Any time you buy a new phone — whether it's the Galaxy S10 all the way down to a budget handset — you may find yourself needing to pick out a new cell phone plan, too. And getting just the right plan can be tricky. Beyond just dollars and cents, you need to consider which phones are supported by which wireless carriers and what coverage and data speeds are like in the area where you’ll use your phone the most. Throw in carriers’ near-continual plan changes — including multiple tiers of unlimited plans — and it’s a recipe for confusion.
To make the decision easier, we’ve gone through each carriers’ plans to figure out which one is the best for your particular needs. Though there are less expensive options, T-Mobile's T-Mobile One unlimited data offering is the best family plan, offering better value than what you'll find at AT&T and Verizon. T-Mobile's $70 plan is also the best unlimited data plan for individuals, though you can get a bare-bones unlimited data plan from the carrier for $10 less.
If saving money without compromising too much on data is the most important thing to you, Republic Wireless offers a decent amount of data for less than $30 a month. Otherwise, Verizon offers the most compelling individual cellphone plan, costing $55 a month for 5GB. Metro by T-Mobile — the new name for the old MetroPCS service — still offers the best prepaid plans for both individuals and families thanks to a strong network and appealing perks.
Note: T-Mobile and Sprint have announced plans to merge. While major changes are unlikely until the merger goes through (and that's still awaiting regulatory approval), it could mean less aggressive pricing promotions from the combined company. T-Mobile CEO John Legere has promised the same or better rates will remain in place for three years after the merger goes through.
These are the best cellular plans available right now.
Best Cellphone Plans: Our Top Picks
In evaluating plans, we looked at the four major U.S. carriers — AT&T, Sprint, T-Mobile and Verizon — and what they offer. We also looked at five discount carriers: Boost Mobile, Cricket, MetroPCS, Straight Talk and Virgin, and to help you stretch your dollar even further, we rounded up plans from several smaller discount carriers. In addition to price, we considered network coverage and performance, including results from our own 4G network testing in eight cities. In some cases, total savings on one carrier’s plan outweighed the performance edge another carrier might enjoy; other times, network performance was a deciding factor in our choice.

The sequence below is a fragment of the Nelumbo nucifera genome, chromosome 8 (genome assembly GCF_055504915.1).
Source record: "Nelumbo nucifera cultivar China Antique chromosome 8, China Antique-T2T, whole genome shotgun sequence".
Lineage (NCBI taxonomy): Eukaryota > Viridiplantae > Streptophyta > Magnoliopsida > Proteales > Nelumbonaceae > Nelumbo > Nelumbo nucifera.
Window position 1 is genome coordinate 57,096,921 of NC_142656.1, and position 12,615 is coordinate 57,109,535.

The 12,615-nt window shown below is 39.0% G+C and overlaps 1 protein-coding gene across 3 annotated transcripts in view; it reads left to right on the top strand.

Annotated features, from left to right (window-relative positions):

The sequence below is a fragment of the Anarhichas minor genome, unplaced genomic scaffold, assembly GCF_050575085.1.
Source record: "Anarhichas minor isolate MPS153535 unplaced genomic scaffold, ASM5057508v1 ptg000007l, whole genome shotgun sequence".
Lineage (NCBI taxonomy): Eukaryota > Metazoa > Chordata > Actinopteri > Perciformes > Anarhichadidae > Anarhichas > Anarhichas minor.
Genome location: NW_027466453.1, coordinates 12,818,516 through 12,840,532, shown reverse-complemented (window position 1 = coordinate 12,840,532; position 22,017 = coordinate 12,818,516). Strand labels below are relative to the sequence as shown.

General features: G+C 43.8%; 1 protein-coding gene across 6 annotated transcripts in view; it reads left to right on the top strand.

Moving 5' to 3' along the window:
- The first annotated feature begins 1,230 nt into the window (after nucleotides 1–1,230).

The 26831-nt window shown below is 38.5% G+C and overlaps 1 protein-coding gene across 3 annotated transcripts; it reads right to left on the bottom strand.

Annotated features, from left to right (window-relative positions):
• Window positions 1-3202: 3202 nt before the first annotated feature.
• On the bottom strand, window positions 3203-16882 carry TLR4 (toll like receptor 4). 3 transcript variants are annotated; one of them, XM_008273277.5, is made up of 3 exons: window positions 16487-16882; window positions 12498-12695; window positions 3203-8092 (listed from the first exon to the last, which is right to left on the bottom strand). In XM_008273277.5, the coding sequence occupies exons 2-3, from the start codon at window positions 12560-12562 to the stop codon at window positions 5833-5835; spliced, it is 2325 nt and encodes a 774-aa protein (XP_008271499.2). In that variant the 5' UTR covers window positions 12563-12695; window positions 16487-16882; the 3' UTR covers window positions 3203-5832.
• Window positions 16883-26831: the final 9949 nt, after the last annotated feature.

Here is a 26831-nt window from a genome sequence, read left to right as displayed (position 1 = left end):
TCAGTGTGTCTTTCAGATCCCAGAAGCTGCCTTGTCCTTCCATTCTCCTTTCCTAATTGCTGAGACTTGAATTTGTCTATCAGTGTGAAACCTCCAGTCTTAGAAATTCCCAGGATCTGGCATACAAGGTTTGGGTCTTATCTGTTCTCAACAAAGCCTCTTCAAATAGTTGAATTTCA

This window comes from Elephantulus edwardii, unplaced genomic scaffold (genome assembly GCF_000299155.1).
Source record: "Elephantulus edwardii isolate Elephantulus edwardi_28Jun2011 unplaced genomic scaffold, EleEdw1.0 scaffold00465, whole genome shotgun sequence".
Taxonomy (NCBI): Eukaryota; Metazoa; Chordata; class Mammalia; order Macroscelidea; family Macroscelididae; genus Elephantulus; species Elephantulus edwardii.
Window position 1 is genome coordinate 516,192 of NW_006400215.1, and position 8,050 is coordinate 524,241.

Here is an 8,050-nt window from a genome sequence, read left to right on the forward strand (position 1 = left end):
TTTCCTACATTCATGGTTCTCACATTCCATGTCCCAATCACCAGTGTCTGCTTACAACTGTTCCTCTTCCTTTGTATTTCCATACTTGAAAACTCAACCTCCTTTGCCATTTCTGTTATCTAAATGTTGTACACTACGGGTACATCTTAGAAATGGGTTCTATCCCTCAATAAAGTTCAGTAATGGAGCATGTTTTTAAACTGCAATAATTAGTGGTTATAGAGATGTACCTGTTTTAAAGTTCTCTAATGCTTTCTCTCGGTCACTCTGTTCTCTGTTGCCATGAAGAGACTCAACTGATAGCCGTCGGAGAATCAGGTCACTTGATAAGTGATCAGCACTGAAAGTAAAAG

What about 5G?
Wireless carriers will launch faster 5G networks in some cities this year, but even the first 5G networks coming online by April, we've yet to hear much detail about pricing for plans that access the higher-speed network. Verizon, which is launching its 5G service in Minneapolis and Chicago on April 11, will charge customers $10 per month for unlimited 5G data on top of the carrier's regular unlimited LTE data plans. T-Mobile has said that its 5G plans will cost the same as its current unlimited data offerings.
Should you switch?
If these are the best plans, does that mean you should drop your current carrier for one of the above plans that best covers your needs? (That assumes, of course, that the carrier we recommend provides ample coverage for your area.) Yes, but only if you can switch without consequences.
If you can't wait until your deal is up with your current carrier, the major carriers are all willing to pick up some of the cost to get you to switch. Verizon, Sprint, and T-Mobile all offer incentives for each phone you switch over to pay off your phone purchases and early termination fees. These promotions can vary over time, so we'd suggest keeping an eye on the best carrier deals when you're mulling a switch, as you could find extra ways to save money.
As of this writing, Sprint still offers a particularly attractive incentive to leave your current carrier behind: It will give you free unlimited data for the next year, though you're still on the hook for taxes and fees. After April 30, 2020, your bill reverts to Sprint's standard rate for unlimited data, which is listed as $60 for a single line. The big caveat: You need to bring over an eligible phone to qualify for free data. (Since the deal is geared toward AT&T and Verizon customers, there's a better chance your phone is eligible if it came from those carriers.) The offer is listed as a limited-time deal, but Sprint has kept it around for more than a year now.